TRANSFORMERS comics will never be the real thing. GI JOE comics will never be the real thing. STAR WARS comics will never be the real thing. Those comics are for fans that love the real thing so much, they want more – but there’s the important thing to understand: They don’t want more comics – they just want more of the thing they love. Those comics are accessories to an existing interest, an add-on, an upsell, easy surplus for the parent products – icing on the cake.

And this is a bad thing why? I want more Transformers stories. (Sadly, IDW is not usually making the stories I want.) I want more Godzilla stories. People want more G.I. Joe or Star Wars stories. So what? And he does come off as saying he’s against these comics. Again, I don’t care where the idea came from, but how well it’s done. I don’t like the current Transformers comics. The same goes for Masters Of The Universe (although I have flipped through the latest DC crossover and Orko was semi-redeemed) and Voltron. There are Transformers and Voltron comics I am not buying because I don’t like the stories being told. The same goes for Superman and Iron Man. I liked the Savage Dragon cartoon. STILL not drawn to the comic book.

Comics are so much more than that, and this industry has existed as long as it has because of the ingenuity of men and women all over the world who yearn to share the fruits of their imaginations, not simply find new ways to prolong the life of existing IPs.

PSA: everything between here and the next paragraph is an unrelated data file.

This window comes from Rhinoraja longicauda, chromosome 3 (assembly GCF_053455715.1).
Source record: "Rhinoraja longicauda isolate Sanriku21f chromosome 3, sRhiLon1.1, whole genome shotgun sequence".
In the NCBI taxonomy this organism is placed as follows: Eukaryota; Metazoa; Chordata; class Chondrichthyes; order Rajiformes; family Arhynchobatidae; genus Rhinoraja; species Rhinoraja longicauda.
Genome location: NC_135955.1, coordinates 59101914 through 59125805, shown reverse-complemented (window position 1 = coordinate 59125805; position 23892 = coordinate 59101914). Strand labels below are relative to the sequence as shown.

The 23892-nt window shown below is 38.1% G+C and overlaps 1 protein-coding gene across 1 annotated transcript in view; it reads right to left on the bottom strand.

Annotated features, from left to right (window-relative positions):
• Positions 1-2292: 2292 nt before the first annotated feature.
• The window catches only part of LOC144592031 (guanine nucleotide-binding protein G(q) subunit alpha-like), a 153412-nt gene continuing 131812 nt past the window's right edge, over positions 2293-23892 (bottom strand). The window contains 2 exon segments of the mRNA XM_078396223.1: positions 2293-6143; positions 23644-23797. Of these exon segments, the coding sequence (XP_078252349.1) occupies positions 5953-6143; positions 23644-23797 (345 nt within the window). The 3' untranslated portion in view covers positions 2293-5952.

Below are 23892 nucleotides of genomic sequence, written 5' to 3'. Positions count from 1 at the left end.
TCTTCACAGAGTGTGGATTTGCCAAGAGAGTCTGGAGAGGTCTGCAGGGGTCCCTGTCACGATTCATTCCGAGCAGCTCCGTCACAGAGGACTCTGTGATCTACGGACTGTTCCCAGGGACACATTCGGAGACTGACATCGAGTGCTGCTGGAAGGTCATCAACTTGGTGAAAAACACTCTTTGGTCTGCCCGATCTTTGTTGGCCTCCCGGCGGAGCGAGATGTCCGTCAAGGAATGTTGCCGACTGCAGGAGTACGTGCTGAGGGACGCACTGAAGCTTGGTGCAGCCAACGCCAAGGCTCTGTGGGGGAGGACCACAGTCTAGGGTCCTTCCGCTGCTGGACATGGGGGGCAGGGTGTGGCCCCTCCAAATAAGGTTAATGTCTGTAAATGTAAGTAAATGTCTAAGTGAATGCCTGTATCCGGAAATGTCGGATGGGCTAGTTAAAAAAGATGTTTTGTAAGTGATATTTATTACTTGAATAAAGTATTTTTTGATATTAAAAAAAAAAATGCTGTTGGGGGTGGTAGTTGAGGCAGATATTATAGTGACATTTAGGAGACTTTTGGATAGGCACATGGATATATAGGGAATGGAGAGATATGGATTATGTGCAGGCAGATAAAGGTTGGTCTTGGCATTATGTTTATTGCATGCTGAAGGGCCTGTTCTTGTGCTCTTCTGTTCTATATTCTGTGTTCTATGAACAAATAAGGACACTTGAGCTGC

Yes, like Men In Black. Wait…. To be fair he does list some good ideas for comic stores:

So much of the comics experience is about sharing. We share our thoughts and feelings about comics with each other; we share the comics we love with our friends; writers and artists share the worlds they’ve created with their readers. Something that sets the Direct Market apart from the rest of the retail world is the amazing communal experience you can only find in comic book stores. That communal spirit has been part of the Direct Market’s success since its very inception, and now is the time to foster that spirit so that it continues to grow.

Do more signings. Plan more sales. Throw parties. Invite writers and artists to speak at your store, or in your community, as an adjunct to regular signings. A lot of stores are hosting book clubs – we need more of that, focused on as many subjects as your customers can think of. Host workshops and help foster new creativity yourselves, so that you’re directly involved in cultivating the next generation of comic book creators.

Be more inclusive – one of the best sales tools at your disposal is your ability to build a community around your store. Make your store a destination for everyone – men, women, and children of every background. I’ve been to a lot of your stores, and some of you are doing amazing work already, but there is always more that can be done. Ask yourself what you could do better, and what you could do to reach that one person you’re not bringing into the store. If there are people in your community who aren’t comfortable going into comic book stores, ask them why. Ask what you could be doing that you’re not.